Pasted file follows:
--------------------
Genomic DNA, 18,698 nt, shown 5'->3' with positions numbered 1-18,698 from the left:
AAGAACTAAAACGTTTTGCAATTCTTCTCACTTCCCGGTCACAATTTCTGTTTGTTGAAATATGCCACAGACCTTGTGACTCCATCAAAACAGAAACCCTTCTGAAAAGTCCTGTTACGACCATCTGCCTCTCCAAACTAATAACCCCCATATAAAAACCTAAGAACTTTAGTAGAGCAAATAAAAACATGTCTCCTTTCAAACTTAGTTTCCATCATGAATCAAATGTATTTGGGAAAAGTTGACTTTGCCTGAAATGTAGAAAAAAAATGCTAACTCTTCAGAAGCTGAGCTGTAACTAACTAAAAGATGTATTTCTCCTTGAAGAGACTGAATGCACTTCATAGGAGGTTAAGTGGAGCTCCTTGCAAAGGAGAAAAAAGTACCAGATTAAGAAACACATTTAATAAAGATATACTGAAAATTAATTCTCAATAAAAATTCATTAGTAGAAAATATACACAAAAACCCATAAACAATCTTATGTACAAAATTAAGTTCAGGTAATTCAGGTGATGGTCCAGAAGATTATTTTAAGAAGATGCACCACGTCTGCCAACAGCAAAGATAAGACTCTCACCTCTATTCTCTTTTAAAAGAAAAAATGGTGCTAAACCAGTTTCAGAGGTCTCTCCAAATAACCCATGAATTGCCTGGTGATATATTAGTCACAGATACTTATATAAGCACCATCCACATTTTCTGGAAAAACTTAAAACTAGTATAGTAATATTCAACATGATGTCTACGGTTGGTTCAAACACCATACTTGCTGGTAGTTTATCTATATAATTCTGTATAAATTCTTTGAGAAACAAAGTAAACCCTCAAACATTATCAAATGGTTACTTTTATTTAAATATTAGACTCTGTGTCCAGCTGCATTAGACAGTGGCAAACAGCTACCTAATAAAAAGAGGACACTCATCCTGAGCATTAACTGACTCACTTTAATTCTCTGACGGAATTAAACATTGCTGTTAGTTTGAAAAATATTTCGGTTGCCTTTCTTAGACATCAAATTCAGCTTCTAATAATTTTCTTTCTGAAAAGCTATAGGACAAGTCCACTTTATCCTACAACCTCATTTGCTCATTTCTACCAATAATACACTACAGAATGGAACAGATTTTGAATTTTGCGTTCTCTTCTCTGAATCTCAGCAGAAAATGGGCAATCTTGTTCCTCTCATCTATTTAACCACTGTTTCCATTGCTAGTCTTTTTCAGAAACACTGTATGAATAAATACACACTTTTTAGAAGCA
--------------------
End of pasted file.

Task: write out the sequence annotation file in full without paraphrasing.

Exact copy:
Genomic DNA, 18,698 nt, shown 5'->3' with positions numbered 1-18,698 from the left:
AAGAACTAAAACGTTTTGCAATTCTTCTCACTTCCCGGTCACAATTTCTGTTTGTTGAAATATGCCACAGACCTTGTGACTCCATCAAAACAGAAACCCTTCTGAAAAGTCCTGTTACGACCATCTGCCTCTCCAAACTAATAACCCCCATATAAAAACCTAAGAACTTTAGTAGAGCAAATAAAAACATGTCTCCTTTCAAACTTAGTTTCCATCATGAATCAAATGTATTTGGGAAAAGTTGACTTTGCCTGAAATGTAGAAAAAAAATGCTAACTCTTCAGAAGCTGAGCTGTAACTAACTAAAAGATGTATTTCTCCTTGAAGAGACTGAATGCACTTCATAGGAGGTTAAGTGGAGCTCCTTGCAAAGGAGAAAAAAGTACCAGATTAAGAAACACATTTAATAAAGATATACTGAAAATTAATTCTCAATAAAAATTCATTAGTAGAAAATATACACAAAAACCCATAAACAATCTTATGTACAAAATTAAGTTCAGGTAATTCAGGTGATGGTCCAGAAGATTATTTTAAGAAGATGCACCACGTCTGCCAACAGCAAAGATAAGACTCTCACCTCTATTCTCTTTTAAAAGAAAAAATGGTGCTAAACCAGTTTCAGAGGTCTCTCCAAATAACCCATGAATTGCCTGGTGATATATTAGTCACAGATACTTATATAAGCACCATCCACATTTTCTGGAAAAACTTAAAACTAGTATAGTAATATTCAACATGATGTCTACGGTTGGTTCAAACACCATACTTGCTGGTAGTTTATCTATATAATTCTGTATAAATTCTTTGAGAAACAAAGTAAACCCTCAAACATTATCAAATGGTTACTTTTATTTAAATATTAGACTCTGTGTCCAGCTGCATTAGACAGTGGCAAACAGCTACCTAATAAAAAGAGGACACTCATCCTGAGCATTAACTGACTCACTTTAATTCTCTGACGGAATTAAACATTGCTGTTAGTTTGAAAAATATTTCGGTTGCCTTTCTTAGACATCAAATTCAGCTTCTAATAATTTTCTTTCTGAAAAGCTATAGGACAAGTCCACTTTATCCTACAACCTCATTTGCTCATTTCTACCAATAATACACTACAGAATGGAACAGATTTTGAATTTTGCGTTCTCTTCTCTGAATCTCAGCAGAAAATGGGCAATCTTGTTCCTCTCATCTATTTAACCACTGTTTCCATTGCTAGTCTTTTTCAGAAACACTGTATGAATAAATACACACTTTTTAGAAGCA